0dde0c54f50541e09fbcb0a1c539db8eWhen you’re heading off for a long road trip, make sure the vehicle you’re going to be driving is up for the task. There’s nothing worse than having car trouble out in the middle of nowhere. The potential of getting stuck is real, so it’s always better to be prepared for anything.

Preventive Maintenance

A month before going on your road trip, take your car to the shop and have it looked at by a professional mechanic. Tell him you’re setting off on a long trip and would like to know the status of the car’s oil, filters, brakes, suspension, heating/cooling, tires, battery charge and belts. If anything is worn out, leaking or needs to be changed, have the mechanic perform all the necessary repairs in one go. This will save you time and maintenance costs, not to mention the hassle of having something blow-up on you while travelling.

Murphy’s Law

Take an emergency kit and a bug-out bag with you. Emergency kits must have emergency medical supplies such as pain killers, anti-diarrhea medicine, Tums, rehydration salts, anti-inflammatory meds, gauze/bandages, antiseptic, small scissors and burn medication.

Your bug-out bag should have supplies that will keep you and members of your group alive for three days. This includes water, food, water purification tablets, a flashlight, a knife, extra batteries, a multi-tool, flares, a reflective vest, stormproof matches, a compass and a map.

Check your trunk for the jack, early warning device, tool set and spare tire. Be sure the spare tire is in good working condition and is properly inflated. Bring extra water for the radiator and a car fire-extinguisher. Check the manual. If you’re driving an import or exotic and the manual is in another language, download an English version or hire an automotive translation service. I know this is a lot, but if something does go wrong, these steps can save your hide.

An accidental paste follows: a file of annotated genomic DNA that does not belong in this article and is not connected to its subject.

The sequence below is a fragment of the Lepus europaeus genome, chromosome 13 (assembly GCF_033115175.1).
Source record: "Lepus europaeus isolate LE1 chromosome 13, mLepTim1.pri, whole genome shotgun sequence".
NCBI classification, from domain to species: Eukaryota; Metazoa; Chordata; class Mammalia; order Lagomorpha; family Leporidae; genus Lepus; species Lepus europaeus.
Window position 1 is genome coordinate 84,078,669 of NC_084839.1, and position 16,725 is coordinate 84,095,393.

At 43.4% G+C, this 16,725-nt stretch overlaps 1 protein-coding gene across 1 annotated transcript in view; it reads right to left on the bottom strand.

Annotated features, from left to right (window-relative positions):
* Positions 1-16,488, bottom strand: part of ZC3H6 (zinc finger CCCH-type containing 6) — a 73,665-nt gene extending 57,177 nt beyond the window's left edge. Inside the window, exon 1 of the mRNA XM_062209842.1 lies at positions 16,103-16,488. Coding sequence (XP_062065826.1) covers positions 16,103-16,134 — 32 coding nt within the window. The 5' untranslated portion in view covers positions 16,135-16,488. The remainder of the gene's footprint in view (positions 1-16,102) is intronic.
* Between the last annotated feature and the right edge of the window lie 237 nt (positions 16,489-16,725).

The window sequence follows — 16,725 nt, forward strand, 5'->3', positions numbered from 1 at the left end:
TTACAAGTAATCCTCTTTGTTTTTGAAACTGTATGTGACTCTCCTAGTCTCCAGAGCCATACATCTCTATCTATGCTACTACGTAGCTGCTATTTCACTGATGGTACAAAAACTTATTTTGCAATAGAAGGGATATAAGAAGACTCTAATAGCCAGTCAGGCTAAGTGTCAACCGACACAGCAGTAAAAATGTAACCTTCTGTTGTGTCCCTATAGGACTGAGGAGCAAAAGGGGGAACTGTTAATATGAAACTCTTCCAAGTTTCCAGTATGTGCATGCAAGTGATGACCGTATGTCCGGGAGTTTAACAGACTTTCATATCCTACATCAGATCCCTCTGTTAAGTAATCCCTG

Eyeball your Vehicle

Now that you have all you need to survive a mishap, make sure you don’t get into one in the first place! Two weeks after having your car checked by a professional mechanic, eyeball her for any physical issues. Check the tire pressure and wear. Check all the lights and electrical components like blinkers, sound system, GPS, etc to see if something isn’t working. Check the wiper blades for issues with visibility and change them if needed.

Drive your vehicle and be on the lookout for any leaks and weird noises. If the engine is revving more than it should during idling, have it checked ASAP. If you feel that it lacks the power to pass other vehicles or if it’s struggling and put-puttering, bring it back to the shop. If you’re all over the place when you’re going fast, the steering is off-center and needs to be fixed. If you veer either to the left or right, it’s an alignment problem.

Loading Up

Be sure to take only what you need with you. You won’t need snow chains and ice skates on a trip to Florida, so take it out of the trunk. Balance your luggage and passengers so that both sides of the car will have more or less the exact same load. Never load up the vehicle and passengers more than what is indicated on the manual. When in doubt, check the side of the door. Newer vehicles will have information regarding tire pressure and load capacity stamped on the side.

Happy Trails!

Wherever you’re headed, make sure you follow the steps I outlined here so you can avoid any road problems and have a safe, fun trip. Just in case you do run into some trouble, being prepared and having the emergency kit, bug-out bag and extra supplies with you can save your life and the lives of your loved ones. Drive safe!